Weekly Wine Sips Week 46

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I’m really excited to read some new books and dig into some existing ones (and yes ahem they’re related to winemaking) One early birthday present from my parents was  The Dirty Guide to Wine by Alice Feiring with Pascaline Lepeltier. It starts with a really cool bedrock map of the world, I love visuals! I’m excited to start reading it but right now I’ve been reading very dry  wine chemistry texts to prep myself for the upcoming harvest season.

I  mention The Dirty Guide to Wine (not only because I’ve heard it’s awesome book) but  because Alice Feiring and Pascaline Lepeltier are both known for their staunch advocacy for natural wines. Here is a little info about The Feiring Line https://thefeiringline.com/about/ edited by both Feiring and Lepeltier.   

It seems there are many more wineries that are using organic or sustainable methods in their vineyards than necessarily natural methods in their wines. I don’t really want to get into the definition of organic farming because it really depends on whose definition you are using  but I’d say it embodies minimal intervention including little to preferably no use of pesticides and herbicides.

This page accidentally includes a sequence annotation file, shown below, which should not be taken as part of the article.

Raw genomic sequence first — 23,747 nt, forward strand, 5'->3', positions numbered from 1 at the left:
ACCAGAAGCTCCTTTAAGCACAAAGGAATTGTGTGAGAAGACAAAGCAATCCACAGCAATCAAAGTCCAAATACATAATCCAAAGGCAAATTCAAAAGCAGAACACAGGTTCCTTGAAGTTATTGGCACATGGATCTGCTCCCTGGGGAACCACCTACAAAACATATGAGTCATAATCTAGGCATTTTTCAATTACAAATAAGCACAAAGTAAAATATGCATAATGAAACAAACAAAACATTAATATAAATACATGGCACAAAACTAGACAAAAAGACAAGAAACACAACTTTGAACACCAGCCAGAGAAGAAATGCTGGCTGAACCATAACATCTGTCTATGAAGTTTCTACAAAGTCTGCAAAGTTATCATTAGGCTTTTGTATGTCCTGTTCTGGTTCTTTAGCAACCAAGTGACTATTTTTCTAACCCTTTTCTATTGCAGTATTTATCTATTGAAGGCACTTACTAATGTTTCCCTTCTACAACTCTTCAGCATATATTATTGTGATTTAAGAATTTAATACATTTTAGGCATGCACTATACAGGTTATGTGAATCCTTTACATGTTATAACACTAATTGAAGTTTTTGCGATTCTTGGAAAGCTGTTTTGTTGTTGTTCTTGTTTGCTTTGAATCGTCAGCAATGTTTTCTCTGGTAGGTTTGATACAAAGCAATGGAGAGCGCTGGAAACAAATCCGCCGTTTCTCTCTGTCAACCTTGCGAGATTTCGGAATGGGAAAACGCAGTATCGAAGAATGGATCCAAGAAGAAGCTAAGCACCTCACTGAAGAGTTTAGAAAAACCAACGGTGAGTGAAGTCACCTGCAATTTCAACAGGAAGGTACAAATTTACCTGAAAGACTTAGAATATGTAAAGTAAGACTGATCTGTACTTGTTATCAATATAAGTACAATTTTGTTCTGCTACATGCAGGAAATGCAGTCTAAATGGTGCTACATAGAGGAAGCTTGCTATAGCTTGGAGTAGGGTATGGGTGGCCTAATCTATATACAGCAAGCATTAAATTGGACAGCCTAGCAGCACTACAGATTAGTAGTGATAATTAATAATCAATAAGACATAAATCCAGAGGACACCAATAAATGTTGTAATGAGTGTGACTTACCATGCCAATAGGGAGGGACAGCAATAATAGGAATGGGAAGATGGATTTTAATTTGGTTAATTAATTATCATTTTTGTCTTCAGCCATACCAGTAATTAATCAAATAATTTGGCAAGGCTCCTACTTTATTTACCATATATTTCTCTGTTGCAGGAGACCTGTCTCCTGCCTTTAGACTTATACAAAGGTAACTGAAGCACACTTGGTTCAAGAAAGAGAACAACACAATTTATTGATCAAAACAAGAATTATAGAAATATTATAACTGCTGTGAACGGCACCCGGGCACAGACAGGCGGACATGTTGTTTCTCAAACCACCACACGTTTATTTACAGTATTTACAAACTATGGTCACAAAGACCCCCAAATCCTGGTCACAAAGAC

There are definitely wineries in the Finger Lakes that are using native yeasts (which is often considered part of natural winemaking) for their fermentations: Herman Wiemer, Forge Cellars, Bloomer Creek just to name a couple off the top of my head.  Native yeast fermentation is the original fermentation method used to make wines before commercial yeasts were cultivated.

Wild Yeasts, part of terroir or not?

https://vinepair.com/articles/yeast-terroir-wine/

http://terroirreview.com/2018/04/05/some-lessons-on-beauty-and-terroir-muller-catoir-riesling/

The upsides of wild yeasts (paywall, but winesandvines is great for industry info and wine geek reading!)

https://www.winesandvines.com/features/article/98687/Upsides-of-Wild-Fermentation

What is biodynamics? In my opinion it is taking sustainable organic methods and incorporating specific practices which go beyond that. It’s an method began with the work of Dr. Rudolf Steiner. Biodynamics uses a holistic approach toward agriculture and farmers work in concert with the rhythms of the Earth. Here’s a broader perspective on biodynamics https://www.biodynamics.com/biodynamic-principles-and-practices

Biodynamics Usage in Vineyards. https://blog.bbr.com/2018/04/06/lunar-cy-the-increasing-obsession-with-biodynamics/

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